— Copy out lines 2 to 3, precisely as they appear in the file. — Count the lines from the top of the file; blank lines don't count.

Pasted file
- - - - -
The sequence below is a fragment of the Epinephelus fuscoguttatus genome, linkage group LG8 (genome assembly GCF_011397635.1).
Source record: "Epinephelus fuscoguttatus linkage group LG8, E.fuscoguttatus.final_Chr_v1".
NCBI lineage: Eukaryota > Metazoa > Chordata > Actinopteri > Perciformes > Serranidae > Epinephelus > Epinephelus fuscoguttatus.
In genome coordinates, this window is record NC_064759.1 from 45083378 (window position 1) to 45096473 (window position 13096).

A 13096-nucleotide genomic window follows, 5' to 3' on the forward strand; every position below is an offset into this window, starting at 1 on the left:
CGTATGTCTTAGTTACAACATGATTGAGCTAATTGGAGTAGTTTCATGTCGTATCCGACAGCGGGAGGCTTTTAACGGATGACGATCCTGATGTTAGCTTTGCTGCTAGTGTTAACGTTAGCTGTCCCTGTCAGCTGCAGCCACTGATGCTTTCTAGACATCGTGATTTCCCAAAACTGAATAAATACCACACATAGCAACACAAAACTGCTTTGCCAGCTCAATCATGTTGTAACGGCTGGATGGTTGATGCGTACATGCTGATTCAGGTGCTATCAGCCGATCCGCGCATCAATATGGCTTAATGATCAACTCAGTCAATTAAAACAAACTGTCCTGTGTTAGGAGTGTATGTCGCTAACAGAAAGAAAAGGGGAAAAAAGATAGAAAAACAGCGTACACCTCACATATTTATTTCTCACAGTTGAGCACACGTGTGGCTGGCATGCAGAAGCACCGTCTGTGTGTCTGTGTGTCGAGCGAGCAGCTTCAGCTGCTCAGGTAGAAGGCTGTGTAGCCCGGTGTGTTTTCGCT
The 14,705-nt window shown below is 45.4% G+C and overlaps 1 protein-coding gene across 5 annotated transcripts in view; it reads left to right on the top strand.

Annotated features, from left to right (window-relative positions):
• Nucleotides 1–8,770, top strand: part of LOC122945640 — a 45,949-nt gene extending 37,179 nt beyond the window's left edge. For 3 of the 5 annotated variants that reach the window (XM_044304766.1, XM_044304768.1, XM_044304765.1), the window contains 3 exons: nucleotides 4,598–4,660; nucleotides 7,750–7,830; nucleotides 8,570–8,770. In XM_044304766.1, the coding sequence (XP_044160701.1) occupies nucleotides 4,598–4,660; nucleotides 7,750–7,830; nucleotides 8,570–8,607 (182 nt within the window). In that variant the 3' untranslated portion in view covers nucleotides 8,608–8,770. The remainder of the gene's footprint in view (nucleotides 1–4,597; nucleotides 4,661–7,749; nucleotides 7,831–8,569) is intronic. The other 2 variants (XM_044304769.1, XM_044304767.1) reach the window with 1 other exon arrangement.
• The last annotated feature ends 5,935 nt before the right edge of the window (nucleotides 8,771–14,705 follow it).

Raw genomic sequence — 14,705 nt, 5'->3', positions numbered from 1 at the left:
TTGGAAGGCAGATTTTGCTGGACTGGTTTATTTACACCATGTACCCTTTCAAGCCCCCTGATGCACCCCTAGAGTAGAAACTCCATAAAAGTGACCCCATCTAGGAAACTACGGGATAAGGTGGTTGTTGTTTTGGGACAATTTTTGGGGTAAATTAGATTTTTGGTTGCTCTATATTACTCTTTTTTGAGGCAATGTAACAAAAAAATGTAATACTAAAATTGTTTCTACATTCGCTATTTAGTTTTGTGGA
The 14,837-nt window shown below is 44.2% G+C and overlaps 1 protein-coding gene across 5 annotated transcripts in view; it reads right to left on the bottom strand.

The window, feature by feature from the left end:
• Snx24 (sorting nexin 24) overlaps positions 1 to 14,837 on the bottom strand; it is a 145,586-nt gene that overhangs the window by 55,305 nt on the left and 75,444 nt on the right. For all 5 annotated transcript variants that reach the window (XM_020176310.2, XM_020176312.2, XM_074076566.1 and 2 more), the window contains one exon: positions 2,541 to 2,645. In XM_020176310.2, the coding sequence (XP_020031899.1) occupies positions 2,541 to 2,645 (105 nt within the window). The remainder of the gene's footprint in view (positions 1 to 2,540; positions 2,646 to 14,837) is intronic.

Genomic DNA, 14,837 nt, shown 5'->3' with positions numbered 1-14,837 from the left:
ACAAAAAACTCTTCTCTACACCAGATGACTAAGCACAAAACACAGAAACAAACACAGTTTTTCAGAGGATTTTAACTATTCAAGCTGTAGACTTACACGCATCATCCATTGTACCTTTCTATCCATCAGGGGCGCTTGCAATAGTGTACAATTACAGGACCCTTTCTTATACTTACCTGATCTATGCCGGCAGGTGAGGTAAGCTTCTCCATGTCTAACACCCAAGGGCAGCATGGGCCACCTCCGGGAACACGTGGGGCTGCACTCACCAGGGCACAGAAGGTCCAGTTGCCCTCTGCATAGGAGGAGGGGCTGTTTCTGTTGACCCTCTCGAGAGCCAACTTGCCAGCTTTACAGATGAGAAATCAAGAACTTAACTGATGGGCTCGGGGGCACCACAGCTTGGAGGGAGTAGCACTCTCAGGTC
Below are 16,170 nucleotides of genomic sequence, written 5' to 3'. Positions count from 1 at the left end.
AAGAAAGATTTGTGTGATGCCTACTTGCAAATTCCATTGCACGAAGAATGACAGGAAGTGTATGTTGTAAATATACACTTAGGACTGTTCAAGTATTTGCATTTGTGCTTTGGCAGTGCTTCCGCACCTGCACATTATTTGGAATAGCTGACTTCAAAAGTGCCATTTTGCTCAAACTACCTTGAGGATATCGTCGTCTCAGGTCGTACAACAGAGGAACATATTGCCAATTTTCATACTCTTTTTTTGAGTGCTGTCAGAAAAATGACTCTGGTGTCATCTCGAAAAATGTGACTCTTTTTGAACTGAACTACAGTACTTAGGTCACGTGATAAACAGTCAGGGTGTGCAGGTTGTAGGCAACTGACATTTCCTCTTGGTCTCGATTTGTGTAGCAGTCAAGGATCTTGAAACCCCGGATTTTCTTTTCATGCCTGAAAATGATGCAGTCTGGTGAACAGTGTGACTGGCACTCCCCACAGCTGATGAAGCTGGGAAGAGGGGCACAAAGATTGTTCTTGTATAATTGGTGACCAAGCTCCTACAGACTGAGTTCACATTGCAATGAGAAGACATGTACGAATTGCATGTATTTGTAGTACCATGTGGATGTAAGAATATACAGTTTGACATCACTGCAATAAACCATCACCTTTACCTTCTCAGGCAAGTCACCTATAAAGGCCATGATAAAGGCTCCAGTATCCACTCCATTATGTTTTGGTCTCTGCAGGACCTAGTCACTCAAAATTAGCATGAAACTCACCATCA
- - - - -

Source record: "Epinephelus fuscoguttatus linkage group LG8, E.fuscoguttatus.final_Chr_v1".
NCBI lineage: Eukaryota > Metazoa > Chordata > Actinopteri > Perciformes > Serranidae > Epinephelus > Epinephelus fuscoguttatus.